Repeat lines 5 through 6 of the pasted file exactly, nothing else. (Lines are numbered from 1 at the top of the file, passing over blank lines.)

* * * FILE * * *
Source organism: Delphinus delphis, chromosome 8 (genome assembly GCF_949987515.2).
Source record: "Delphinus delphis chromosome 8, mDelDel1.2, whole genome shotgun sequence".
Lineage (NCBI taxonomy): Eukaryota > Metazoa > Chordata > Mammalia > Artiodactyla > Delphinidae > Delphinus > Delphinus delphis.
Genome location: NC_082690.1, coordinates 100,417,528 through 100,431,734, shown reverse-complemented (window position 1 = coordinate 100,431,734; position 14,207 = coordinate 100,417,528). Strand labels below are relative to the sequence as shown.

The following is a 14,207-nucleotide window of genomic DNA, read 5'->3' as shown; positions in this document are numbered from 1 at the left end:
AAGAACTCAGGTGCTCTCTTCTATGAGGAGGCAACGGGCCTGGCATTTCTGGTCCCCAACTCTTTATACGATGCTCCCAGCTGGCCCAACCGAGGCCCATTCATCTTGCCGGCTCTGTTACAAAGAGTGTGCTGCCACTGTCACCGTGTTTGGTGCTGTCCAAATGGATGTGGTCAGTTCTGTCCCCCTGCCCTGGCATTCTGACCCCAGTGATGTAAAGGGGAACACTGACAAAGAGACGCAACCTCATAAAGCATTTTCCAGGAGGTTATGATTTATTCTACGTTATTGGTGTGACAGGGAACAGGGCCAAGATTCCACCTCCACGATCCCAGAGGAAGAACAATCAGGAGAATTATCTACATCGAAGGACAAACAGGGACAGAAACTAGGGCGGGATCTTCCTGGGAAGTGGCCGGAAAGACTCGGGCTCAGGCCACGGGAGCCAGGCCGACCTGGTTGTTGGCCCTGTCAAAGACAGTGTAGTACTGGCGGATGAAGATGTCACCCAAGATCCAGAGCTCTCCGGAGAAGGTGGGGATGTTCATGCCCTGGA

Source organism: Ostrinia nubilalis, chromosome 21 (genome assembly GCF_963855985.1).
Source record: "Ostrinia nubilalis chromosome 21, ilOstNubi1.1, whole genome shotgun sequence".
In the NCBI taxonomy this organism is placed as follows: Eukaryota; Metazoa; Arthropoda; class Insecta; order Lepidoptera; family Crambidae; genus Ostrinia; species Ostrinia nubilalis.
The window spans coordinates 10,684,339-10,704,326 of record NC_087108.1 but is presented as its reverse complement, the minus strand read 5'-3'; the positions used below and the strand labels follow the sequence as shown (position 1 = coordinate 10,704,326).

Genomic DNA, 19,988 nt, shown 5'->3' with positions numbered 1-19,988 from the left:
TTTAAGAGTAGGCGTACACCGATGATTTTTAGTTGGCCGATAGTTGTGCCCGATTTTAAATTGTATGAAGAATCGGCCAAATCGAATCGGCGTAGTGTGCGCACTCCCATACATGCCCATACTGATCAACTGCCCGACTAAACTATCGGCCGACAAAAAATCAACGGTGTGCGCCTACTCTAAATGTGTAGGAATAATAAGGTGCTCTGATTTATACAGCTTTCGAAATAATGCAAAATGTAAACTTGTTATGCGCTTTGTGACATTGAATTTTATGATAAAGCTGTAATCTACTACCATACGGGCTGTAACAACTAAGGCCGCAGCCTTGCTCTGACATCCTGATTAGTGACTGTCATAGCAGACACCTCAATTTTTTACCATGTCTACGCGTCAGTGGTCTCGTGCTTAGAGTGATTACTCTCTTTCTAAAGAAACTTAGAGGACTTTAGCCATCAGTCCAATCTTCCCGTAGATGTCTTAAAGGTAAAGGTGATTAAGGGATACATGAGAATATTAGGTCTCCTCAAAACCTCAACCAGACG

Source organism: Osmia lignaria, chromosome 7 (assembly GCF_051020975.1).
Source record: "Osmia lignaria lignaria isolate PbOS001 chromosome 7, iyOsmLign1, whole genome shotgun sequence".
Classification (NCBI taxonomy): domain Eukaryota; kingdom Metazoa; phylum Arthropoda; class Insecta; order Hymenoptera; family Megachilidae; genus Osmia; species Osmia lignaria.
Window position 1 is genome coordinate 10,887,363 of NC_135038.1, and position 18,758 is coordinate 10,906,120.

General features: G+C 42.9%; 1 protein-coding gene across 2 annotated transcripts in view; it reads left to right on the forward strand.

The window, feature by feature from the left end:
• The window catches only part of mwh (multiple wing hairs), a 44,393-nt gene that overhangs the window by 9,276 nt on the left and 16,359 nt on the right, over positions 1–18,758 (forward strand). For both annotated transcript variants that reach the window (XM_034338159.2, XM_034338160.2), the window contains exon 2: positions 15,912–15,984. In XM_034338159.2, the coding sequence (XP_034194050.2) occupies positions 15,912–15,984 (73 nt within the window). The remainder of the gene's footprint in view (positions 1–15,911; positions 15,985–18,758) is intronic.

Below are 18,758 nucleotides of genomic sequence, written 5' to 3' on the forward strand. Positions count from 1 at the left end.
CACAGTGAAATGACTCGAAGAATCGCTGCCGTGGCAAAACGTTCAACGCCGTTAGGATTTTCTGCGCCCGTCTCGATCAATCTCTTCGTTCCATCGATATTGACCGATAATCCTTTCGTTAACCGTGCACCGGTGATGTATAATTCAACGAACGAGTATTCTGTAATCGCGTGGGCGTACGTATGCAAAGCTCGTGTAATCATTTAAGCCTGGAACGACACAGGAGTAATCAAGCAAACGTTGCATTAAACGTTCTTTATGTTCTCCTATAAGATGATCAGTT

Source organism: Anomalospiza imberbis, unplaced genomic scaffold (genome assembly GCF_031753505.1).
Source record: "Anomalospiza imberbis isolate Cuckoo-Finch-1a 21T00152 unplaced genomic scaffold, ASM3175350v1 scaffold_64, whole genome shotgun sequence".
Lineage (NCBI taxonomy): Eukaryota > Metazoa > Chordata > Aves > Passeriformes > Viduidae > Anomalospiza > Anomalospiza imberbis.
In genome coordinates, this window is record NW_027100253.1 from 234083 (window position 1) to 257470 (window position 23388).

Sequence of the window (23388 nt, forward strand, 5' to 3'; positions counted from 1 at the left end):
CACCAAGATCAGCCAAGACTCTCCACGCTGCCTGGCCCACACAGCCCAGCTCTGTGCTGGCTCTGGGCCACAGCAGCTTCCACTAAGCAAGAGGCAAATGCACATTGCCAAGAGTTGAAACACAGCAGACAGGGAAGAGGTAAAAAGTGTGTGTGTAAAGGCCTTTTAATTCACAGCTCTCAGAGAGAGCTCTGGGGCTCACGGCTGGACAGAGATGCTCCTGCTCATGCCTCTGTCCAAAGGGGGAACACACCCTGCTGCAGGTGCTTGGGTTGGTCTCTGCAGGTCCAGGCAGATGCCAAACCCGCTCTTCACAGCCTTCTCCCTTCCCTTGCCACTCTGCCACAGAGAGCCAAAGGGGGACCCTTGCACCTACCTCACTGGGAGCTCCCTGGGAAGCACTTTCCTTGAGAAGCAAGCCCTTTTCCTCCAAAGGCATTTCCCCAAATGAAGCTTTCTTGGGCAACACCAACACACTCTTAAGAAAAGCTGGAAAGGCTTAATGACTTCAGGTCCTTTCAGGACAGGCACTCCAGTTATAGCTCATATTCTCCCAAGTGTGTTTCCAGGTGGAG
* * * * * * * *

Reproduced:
The following is a 14,207-nucleotide window of genomic DNA, read 5'->3' as shown; positions in this document are numbered from 1 at the left end:
AAGAACTCAGGTGCTCTCTTCTATGAGGAGGCAACGGGCCTGGCATTTCTGGTCCCCAACTCTTTATACGATGCTCCCAGCTGGCCCAACCGAGGCCCATTCATCTTGCCGGCTCTGTTACAAAGAGTGTGCTGCCACTGTCACCGTGTTTGGTGCTGTCCAAATGGATGTGGTCAGTTCTGTCCCCCTGCCCTGGCATTCTGACCCCAGTGATGTAAAGGGGAACACTGACAAAGAGACGCAACCTCATAAAGCATTTTCCAGGAGGTTATGATTTATTCTACGTTATTGGTGTGACAGGGAACAGGGCCAAGATTCCACCTCCACGATCCCAGAGGAAGAACAATCAGGAGAATTATCTACATCGAAGGACAAACAGGGACAGAAACTAGGGCGGGATCTTCCTGGGAAGTGGCCGGAAAGACTCGGGCTCAGGCCACGGGAGCCAGGCCGACCTGGTTGTTGGCCCTGTCAAAGACAGTGTAGTACTGGCGGATGAAGATGTCACCCAAGATCCAGAGCTCTCCGGAGAAGGTGGGGATGTTCATGCCCTGGA